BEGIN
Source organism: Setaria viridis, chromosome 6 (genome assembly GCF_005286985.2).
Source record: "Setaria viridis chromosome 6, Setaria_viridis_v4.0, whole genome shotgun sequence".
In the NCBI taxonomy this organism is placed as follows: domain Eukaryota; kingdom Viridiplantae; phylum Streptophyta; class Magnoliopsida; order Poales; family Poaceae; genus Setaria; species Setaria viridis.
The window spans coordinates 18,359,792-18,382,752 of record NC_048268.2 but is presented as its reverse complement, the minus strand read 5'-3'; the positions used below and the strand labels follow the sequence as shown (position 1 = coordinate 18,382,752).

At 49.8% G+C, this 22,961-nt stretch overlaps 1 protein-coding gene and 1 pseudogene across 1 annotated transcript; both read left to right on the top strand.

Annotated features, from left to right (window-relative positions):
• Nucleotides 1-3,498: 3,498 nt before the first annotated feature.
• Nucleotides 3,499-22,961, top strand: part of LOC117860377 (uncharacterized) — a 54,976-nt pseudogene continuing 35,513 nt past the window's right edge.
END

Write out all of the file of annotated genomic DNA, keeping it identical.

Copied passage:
Source organism: Setaria viridis, chromosome 6 (genome assembly GCF_005286985.2).
Source record: "Setaria viridis chromosome 6, Setaria_viridis_v4.0, whole genome shotgun sequence".
In the NCBI taxonomy this organism is placed as follows: domain Eukaryota; kingdom Viridiplantae; phylum Streptophyta; class Magnoliopsida; order Poales; family Poaceae; genus Setaria; species Setaria viridis.
The window spans coordinates 18,359,792-18,382,752 of record NC_048268.2 but is presented as its reverse complement, the minus strand read 5'-3'; the positions used below and the strand labels follow the sequence as shown (position 1 = coordinate 18,382,752).

At 49.8% G+C, this 22,961-nt stretch overlaps 1 protein-coding gene and 1 pseudogene across 1 annotated transcript; both read left to right on the top strand.

Annotated features, from left to right (window-relative positions):
• Nucleotides 1-3,498: 3,498 nt before the first annotated feature.
• Nucleotides 3,499-22,961, top strand: part of LOC117860377 (uncharacterized) — a 54,976-nt pseudogene continuing 35,513 nt past the window's right edge.